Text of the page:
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Soft Sensors Might Make Wearables Actually Wearable

Picture a rectangle of fabric cut from a standard grey t-shirt. It’s stretchier than most tees, because it’s made from a mix of nylon and spandex, not cotton. And it stands out in another way, too: If you flip back a corner of the cloth, one side has an unexpected metallic sheen.

This textile isn’t the creation of a sci-fi costume director. It’s called shieldex, and it was exactly what textile engineer Asli Atalay and her team at Harvard needed to develop a soft, stretchable, motion-measuring sensor. The metallic shine comes from silver coating the flexible fibers, so the fabric can stretch and conduct electrons at the same time. Rather than slapping silicon chips into bracelets, these electronics could give wearables more of the stretchability and comfort of the best sweatpants.

While the roboticist’s arsenal of metal components and silicon chips accomplishes a lot, softer robotic wearables could be friendlier for injuries, or older users, driving down the risks to humans while still providing help with, say, opening a jar. Think gloves that boost grip, or sleeves that act as assistive exoskeletons. “You put on a t-shirt, a sweater, a pair of socks—you could have these types of sensors embedded in them,” says bioengineer Conor Walsh, a co-author of the paper.

Wyss Institute at Harvard University

To make the sensors, Atalay first sandwiches two layers of souped-up fabric around a film of soft, electrically insulating silicone. Then, a trusty laser cutter slices the sandwich into whatever shape she wants. She runs a hot iron over an adhesive to attach the electrical leads—like attaching an iron-on patch to your jean jacket, except she’s sticking a tiny wire to each layer of silver spandex.

Technically, what she’s building is a parallel plate capacitor—each side of the metal-plated fabric is an electrode, holding equal but opposite charges. As the fabric stretches, the insulating silicone between the electrodes thins out and the electrodes get bigger and closer together, changing the sensor’s capacitance (that’s the the charge on each conducting plate divided by the voltage difference between them). That capacitance change is used to measure how far the fabric stretches. And voila: a batch of stretchy, flexible motion sensors.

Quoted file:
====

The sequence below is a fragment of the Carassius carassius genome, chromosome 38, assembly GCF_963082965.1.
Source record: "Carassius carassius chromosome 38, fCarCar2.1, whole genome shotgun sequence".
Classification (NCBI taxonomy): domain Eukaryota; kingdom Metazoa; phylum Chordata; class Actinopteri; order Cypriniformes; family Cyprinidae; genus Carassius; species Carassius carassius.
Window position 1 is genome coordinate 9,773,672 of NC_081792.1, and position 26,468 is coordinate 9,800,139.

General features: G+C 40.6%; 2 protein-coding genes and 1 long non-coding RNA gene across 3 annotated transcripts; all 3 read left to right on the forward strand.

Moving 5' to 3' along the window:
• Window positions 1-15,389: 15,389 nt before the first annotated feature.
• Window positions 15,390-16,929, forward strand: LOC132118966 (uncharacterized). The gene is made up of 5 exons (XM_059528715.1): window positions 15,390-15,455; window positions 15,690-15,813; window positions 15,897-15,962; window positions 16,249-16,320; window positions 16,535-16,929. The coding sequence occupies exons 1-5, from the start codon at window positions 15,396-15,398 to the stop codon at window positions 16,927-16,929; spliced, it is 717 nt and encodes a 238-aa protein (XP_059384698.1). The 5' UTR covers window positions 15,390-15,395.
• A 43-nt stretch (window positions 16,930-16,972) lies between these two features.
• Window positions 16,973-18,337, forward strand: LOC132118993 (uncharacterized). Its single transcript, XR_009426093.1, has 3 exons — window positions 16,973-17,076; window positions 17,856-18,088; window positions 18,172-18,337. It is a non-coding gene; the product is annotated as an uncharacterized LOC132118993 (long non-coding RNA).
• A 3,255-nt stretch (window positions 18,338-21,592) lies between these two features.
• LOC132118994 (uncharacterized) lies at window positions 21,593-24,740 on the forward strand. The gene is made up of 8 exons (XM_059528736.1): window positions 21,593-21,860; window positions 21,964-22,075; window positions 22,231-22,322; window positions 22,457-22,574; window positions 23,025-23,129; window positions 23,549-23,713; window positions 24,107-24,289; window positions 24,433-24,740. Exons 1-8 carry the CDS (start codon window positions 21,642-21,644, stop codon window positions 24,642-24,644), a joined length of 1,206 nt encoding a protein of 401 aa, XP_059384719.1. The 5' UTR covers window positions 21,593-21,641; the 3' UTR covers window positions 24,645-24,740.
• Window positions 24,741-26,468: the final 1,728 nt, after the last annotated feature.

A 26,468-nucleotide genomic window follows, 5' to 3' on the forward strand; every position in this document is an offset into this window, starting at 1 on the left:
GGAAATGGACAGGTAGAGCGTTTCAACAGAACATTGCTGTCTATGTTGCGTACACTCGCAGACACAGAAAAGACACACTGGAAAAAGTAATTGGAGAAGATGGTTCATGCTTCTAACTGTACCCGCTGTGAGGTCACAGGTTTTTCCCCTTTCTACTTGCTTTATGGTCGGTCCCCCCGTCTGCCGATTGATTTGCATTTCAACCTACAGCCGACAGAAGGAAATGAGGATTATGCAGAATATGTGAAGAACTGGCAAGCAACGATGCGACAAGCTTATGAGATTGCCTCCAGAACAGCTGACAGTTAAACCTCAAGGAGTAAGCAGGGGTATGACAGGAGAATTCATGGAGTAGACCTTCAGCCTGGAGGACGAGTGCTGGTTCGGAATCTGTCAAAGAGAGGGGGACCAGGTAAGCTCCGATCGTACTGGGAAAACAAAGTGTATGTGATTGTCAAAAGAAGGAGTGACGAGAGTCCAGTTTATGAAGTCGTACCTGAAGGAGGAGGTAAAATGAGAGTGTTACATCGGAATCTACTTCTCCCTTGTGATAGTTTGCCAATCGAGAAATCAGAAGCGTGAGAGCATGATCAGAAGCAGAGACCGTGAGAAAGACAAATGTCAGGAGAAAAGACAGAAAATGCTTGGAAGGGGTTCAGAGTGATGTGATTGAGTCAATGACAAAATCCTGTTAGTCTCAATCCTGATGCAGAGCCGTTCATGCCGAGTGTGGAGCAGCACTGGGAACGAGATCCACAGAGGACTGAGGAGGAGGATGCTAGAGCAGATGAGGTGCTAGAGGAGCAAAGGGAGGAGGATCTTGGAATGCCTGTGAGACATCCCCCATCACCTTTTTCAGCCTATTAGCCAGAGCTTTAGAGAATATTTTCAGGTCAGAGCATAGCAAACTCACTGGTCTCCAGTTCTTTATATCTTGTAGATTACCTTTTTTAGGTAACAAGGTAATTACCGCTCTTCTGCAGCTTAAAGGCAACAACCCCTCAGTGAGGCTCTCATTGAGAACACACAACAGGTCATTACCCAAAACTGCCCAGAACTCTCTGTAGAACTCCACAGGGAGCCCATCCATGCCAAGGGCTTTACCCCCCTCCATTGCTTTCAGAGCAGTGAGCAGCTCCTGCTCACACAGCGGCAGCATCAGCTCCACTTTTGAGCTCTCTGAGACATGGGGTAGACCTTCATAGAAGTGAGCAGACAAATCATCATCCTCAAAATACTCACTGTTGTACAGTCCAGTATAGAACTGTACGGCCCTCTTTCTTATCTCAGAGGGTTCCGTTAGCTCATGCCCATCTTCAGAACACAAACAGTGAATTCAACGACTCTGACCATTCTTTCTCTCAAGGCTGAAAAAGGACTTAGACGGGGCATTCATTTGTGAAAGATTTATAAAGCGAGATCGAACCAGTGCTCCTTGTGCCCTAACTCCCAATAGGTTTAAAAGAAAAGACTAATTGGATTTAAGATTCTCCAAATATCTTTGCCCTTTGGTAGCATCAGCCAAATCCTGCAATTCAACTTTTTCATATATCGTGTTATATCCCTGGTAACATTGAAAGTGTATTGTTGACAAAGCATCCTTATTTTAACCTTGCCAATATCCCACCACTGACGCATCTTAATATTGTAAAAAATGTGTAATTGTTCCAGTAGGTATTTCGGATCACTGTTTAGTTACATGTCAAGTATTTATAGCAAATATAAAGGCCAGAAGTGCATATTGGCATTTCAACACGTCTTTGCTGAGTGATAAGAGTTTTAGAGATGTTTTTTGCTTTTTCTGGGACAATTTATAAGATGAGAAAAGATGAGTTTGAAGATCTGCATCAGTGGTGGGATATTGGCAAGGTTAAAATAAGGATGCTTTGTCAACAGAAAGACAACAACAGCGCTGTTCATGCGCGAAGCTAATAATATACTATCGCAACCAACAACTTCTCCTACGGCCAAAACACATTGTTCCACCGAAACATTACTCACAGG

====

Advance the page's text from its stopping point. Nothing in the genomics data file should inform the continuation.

When Atalay and her collaborators attached these sensors to the fingers of a glove, they registered capacitance changes between different hand positions. Walsh imagines that a sensor integrated into a t-shirt would measure heart rate. Though it’s not something you should expect to see on shelves soon: “We’re not quite at the put-it-in-the-machine and wash it for 20 cycles stage yet,” Walsh says.

Full-on roboclothes will also need other infrastructure to support these stretch-tracking sensors. A gripper would need actuators to provide oomph (Walsh’s lab has some in the works), and then chips for “wireless communication, data storage, and power, so that your glove is truly a fully integrated wearable system,” says Sheng Xu, a soft electronics researcher at UC San Diego. Xu has worked on stretchable lithium ion batteries, and other groups continue to make new types of optical fibers, Bluetooth antennas, and processing chips that are smaller and more flexible.

Other groups have made stabs at stretchy sensors before: They’ve tried carbon nanotubes, graphene, and liquid metals as the conducting electrodes in similar devices. But Walsh is excited that their process is capable of forming many sensors at once, rather than building just one sensor at a time.

Mass production is exciting, because stretchable electronics are geared to alter other human-machine interfaces, too. In Xu’s view, “the virtual world is also basically electronics,” so more sensors like these could crop up in VR gear. And inflatable robots, or the inflatable space dwellings that NASA is testing, would benefit from neatly integrated sensors in their fabric structures. Now that’s metal.

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